Place, publisher, year, edition, pages
WILEY, 2019
Keywords
Autism spectrum disorder, Behavioural phenotype, Down Syndrome, Intellectual Disability
National Category
Psychiatry Pediatrics
Identifiers
urn:nbn:se:uu:diva-396522 (URN)10.1111/apa.14850 (DOI)000489595000013 ()31090964 (PubMedID)
Available from: 2019-11-06 Created: 2019-11-06 Last updated: 2019-11-06Bibliographically approved
Wester Oxelgren, U., Åberg, M., Myrelid, Å., Annerén, G., Westerlund, J., Gustafsson, J. & Fernell, E. (2019). Autism needs to be considered in children with Down syndrome. Acta Paediatrica, 108(11), 2019-2026
Open this publication in new window or tab >>Autism needs to be considered in children with Down syndrome
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2019 (English)In: Acta Paediatrica, ISSN 0803-5253, E-ISSN 1651-2227, Vol. 108, no 11, p. 2019-2026Article in journal (Refereed) Published
Abstract [en]

Aim: To compare levels and profiles of autistic symptoms in children with Down syndrome (DS) with diagnosed autism spectrum disorder (ASD), with those with DS without ASD and with children with idiopathic autism.

Methods From a population-based cohort of 60 children with DS (age 5-17 years) with 41 participating, those with ASD were compared to those without ASD using the scores obtained with the Autism Diagnostic Observation Schedule (ADOS) Module-1 algorithm.

Results: Children with both DS and ASD had significantly higher ADOS scores in all domains compared to those without ASD. When the groups with DS, with and without ASD, were restricted to those with severe intellectual disability (ID), the difference remained. When the children with DS and ASD were compared with a group with idiopathic autism, the ADOS profile was broadly similar.

Conclusion: A considerable proportion of children with DS, exhibit autism in addition to severe ID. In addition, there is also a group of children with DS and severe ID, but without autism. There is a need to increase awareness of the high prevalence of autism in children with DS. Recognizing the prevalence of autism is important for the appropriate diagnosis and care of children with DS.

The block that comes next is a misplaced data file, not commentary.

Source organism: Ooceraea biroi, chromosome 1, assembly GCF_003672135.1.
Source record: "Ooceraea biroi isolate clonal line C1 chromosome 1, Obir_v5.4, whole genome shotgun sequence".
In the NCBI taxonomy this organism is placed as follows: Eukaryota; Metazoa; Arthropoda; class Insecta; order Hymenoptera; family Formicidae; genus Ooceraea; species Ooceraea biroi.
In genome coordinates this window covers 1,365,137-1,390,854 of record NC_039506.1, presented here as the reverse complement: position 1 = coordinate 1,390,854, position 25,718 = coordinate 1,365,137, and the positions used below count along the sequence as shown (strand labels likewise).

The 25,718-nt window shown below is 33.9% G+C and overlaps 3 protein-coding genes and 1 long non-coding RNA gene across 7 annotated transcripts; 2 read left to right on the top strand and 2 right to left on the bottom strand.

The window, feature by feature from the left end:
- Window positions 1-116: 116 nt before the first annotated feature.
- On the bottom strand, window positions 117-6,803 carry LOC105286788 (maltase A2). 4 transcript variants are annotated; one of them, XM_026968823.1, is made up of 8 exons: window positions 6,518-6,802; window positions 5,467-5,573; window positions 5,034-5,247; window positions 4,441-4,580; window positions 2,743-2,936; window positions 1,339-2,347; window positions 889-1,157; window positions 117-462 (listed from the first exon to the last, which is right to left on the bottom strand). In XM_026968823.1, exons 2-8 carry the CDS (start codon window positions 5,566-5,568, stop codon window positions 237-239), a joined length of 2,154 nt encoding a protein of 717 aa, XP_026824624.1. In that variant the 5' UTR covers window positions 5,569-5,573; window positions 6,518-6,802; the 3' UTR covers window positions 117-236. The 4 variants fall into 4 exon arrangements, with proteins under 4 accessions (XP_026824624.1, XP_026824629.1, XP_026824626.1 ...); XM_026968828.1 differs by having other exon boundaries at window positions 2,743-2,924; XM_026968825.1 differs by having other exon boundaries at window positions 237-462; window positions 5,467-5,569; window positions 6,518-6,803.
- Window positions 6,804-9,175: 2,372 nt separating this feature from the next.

National Category
Psychiatry
Research subject
Pediatrics
Identifiers
urn:nbn:se:uu:diva-381066 (URN)10.1111/apa.14850 (DOI)000489595000013 ()31090964 (PubMedID)
Available from: 2019-04-04 Created: 2019-04-04 Last updated: 2019-11-06Bibliographically approved
Wester Oxelgren, U., Myrelid, Å., Annerén, G., Westerlund, J., Gustafsson, J. & Fernell, E. (2019). More severe intellectual disability found in teenagers compared to younger children with Down syndrome.. Acta Paediatrica, 108(5), 961-966
Open this publication in new window or tab >>More severe intellectual disability found in teenagers compared to younger children with Down syndrome.
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2019 (English)In: Acta Paediatrica, ISSN 0803-5253, E-ISSN 1651-2227, Vol. 108, no 5, p. 961-966Article in journal (Refereed) Published
Abstract [en]

AIM: We investigated the severities and profiles of intellectual disability (ID) in a population-based group of children with Down syndrome and related the findings to coexisting autism spectrum disorder (ASD) and attention deficit hyperactivity disorder (ADHD).

METHODS: There were about 100 children with Down syndrome living in Uppsala County, Sweden, at the time of the study who all received medical services from the same specialist outpatient clinic. The 60 children (68% male) were aged 5-17 years at inclusion: 41 were assessed within the study and 19 had test results from previous assessments, performed within three years before inclusion. We compared two age groups: 5-12 and 13-18 years old.

RESULTS: Of the 60 children, 49 were assessed with a cognitive test and the 11 children who could not participate in formal tests had clinical assessments. Mild ID was found in 9% of the older children and in 35% of the younger children. Severe ID was found in 91% of the older children and 65% of the younger children. Verbal and nonverbal domains did not differ.